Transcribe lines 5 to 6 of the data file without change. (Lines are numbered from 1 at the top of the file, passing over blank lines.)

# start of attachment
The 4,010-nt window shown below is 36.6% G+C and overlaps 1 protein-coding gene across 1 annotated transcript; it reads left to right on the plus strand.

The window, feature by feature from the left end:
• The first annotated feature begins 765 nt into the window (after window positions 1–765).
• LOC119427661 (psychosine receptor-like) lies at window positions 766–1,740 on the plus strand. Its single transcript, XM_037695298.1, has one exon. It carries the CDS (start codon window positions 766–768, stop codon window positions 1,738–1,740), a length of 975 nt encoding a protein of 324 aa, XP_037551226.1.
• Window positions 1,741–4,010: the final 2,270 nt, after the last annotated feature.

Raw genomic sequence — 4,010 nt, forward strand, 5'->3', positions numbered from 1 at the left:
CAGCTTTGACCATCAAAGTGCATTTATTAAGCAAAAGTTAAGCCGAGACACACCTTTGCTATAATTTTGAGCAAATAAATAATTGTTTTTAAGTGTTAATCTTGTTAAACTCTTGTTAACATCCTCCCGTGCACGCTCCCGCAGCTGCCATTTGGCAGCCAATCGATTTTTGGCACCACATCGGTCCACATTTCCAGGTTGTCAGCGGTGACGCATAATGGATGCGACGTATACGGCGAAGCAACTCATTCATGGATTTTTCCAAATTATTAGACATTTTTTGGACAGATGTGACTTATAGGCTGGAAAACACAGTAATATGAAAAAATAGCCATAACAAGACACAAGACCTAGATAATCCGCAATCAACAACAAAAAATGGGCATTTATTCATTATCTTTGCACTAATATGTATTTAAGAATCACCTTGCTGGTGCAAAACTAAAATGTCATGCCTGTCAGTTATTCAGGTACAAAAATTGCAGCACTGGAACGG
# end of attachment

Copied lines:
• Window positions 1,741–4,010: the final 2,270 nt, after the last annotated feature.

Raw genomic sequence — 4,010 nt, forward strand, 5'->3', positions numbered from 1 at the left: